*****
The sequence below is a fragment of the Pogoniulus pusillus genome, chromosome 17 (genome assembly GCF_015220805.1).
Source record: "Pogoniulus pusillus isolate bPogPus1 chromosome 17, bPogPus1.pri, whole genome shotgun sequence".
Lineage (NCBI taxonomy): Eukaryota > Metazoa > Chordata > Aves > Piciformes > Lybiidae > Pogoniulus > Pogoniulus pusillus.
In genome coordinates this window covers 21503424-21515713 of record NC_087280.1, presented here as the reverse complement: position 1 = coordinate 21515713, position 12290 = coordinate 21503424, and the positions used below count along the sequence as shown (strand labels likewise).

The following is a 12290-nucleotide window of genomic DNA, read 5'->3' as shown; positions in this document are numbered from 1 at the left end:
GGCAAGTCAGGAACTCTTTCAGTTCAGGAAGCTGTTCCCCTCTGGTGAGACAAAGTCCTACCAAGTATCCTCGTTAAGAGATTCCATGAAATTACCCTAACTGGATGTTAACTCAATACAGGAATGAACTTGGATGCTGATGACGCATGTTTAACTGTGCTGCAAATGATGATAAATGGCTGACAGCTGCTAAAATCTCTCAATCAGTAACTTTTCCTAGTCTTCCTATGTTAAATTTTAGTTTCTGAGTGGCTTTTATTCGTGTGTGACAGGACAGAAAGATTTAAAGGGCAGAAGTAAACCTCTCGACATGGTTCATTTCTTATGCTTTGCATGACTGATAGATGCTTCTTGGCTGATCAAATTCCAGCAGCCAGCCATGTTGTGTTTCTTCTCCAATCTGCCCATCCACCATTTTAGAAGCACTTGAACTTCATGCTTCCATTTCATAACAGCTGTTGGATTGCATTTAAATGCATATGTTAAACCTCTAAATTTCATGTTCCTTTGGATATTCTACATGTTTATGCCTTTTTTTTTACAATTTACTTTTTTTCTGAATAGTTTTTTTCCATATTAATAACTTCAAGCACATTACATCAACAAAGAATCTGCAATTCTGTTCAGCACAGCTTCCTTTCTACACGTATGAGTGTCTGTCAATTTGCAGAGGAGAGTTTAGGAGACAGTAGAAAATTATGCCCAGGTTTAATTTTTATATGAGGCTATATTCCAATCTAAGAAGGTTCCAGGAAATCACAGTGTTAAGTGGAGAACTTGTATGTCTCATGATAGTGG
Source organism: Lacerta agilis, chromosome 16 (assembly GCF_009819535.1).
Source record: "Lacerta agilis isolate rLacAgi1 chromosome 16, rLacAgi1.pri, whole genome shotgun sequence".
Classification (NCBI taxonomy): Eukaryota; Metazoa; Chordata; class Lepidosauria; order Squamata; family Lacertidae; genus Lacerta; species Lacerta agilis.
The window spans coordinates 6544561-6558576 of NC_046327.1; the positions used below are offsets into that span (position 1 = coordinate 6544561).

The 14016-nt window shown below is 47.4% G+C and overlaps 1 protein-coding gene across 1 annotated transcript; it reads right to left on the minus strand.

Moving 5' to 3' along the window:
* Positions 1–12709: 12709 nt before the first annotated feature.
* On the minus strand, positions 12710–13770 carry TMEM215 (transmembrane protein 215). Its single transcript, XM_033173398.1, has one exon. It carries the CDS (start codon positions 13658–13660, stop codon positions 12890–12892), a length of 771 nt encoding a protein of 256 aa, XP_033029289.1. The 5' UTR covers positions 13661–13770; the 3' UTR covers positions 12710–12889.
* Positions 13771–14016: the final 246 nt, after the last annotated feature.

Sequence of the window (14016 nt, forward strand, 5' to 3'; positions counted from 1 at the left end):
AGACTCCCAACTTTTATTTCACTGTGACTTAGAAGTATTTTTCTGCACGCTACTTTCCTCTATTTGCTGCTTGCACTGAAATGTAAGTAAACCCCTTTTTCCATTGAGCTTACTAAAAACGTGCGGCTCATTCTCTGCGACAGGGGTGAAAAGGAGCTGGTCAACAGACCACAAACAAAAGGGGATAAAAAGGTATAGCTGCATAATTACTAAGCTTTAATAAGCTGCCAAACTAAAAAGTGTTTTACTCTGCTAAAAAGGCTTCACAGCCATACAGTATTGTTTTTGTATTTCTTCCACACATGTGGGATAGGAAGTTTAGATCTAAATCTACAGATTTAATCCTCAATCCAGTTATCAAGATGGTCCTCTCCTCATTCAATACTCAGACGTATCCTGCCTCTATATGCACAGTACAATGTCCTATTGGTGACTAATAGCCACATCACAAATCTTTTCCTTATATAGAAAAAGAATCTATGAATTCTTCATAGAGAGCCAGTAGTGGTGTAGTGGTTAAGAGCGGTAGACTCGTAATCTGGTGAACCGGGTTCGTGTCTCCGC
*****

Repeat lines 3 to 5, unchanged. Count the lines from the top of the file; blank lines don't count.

Lineage (NCBI taxonomy): Eukaryota > Metazoa > Chordata > Aves > Piciformes > Lybiidae > Pogoniulus > Pogoniulus pusillus.
In genome coordinates this window covers 21503424-21515713 of record NC_087280.1, presented here as the reverse complement: position 1 = coordinate 21515713, position 12290 = coordinate 21503424, and the positions used below count along the sequence as shown (strand labels likewise).

The following is a 12290-nucleotide window of genomic DNA, read 5'->3' as shown; positions in this document are numbered from 1 at the left end: